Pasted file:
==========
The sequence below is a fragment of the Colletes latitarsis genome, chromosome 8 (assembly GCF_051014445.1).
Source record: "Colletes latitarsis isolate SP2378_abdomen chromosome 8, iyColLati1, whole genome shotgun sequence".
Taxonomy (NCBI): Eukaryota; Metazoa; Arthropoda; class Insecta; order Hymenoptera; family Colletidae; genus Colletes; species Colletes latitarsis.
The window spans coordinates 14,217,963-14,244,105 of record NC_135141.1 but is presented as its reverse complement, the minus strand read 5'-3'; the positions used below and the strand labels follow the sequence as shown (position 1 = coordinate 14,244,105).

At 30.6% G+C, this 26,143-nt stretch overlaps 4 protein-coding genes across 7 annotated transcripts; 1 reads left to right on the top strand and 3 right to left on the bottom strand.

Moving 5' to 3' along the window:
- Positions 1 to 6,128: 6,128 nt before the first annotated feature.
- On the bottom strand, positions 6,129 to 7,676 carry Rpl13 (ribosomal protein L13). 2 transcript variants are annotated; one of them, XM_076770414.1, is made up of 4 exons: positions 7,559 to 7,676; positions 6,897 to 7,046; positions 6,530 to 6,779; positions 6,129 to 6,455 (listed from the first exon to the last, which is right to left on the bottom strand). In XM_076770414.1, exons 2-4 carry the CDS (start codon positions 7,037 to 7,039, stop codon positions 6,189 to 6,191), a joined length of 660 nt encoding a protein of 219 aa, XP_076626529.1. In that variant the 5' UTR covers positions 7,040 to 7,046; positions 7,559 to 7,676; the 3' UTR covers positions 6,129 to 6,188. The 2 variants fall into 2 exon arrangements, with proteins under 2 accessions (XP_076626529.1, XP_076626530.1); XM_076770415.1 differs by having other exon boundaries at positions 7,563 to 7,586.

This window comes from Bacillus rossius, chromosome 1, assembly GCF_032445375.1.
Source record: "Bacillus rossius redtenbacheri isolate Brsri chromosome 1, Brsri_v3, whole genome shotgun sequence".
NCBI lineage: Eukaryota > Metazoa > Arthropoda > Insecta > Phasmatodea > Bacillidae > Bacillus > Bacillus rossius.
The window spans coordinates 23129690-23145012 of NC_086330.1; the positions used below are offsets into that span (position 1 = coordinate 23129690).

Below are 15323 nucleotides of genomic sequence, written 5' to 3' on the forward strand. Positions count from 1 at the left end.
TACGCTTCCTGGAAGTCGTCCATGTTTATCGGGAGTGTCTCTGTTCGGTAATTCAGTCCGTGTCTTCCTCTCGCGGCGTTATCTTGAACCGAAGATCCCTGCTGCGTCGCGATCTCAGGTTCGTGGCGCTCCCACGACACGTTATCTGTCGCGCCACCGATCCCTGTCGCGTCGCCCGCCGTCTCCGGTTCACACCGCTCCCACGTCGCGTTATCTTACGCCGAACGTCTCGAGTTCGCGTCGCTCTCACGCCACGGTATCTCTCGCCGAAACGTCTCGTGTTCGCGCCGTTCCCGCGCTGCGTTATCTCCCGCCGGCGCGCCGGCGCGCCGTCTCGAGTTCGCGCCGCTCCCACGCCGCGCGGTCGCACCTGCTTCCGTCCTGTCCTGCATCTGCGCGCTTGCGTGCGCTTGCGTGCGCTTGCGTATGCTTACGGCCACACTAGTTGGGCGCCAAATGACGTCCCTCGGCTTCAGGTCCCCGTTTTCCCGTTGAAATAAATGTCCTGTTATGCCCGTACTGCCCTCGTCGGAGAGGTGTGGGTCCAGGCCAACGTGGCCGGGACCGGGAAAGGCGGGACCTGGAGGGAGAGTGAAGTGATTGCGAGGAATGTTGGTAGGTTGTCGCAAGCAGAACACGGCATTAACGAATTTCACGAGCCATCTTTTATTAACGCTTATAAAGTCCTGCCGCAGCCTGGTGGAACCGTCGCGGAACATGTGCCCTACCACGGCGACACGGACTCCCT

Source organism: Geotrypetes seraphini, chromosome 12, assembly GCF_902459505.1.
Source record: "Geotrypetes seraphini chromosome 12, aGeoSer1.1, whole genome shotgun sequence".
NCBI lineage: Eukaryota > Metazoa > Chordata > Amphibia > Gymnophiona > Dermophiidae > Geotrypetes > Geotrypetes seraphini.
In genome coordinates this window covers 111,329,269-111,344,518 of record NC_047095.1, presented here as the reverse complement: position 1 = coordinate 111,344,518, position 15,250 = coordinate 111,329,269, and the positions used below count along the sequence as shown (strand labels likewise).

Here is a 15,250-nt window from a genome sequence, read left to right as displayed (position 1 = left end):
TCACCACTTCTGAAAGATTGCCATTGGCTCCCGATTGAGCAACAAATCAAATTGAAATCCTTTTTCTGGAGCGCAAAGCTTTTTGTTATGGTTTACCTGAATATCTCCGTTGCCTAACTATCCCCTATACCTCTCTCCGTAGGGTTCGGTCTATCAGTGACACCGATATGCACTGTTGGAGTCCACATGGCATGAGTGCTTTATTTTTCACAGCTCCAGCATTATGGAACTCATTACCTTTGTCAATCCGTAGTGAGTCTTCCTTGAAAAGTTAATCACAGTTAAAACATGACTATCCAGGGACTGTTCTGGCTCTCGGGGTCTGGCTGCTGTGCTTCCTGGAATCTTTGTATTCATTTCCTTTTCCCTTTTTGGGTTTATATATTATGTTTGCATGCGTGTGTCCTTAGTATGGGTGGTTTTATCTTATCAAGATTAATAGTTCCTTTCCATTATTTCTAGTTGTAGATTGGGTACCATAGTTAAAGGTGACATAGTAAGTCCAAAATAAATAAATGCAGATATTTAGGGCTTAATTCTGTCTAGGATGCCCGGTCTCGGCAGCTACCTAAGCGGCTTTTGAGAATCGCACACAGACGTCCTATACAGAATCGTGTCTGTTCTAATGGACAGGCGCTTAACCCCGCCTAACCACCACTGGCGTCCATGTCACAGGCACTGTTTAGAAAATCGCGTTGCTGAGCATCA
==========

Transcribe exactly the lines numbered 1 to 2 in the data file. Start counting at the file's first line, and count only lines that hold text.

The sequence below is a fragment of the Colletes latitarsis genome, chromosome 8 (assembly GCF_051014445.1).
Source record: "Colletes latitarsis isolate SP2378_abdomen chromosome 8, iyColLati1, whole genome shotgun sequence".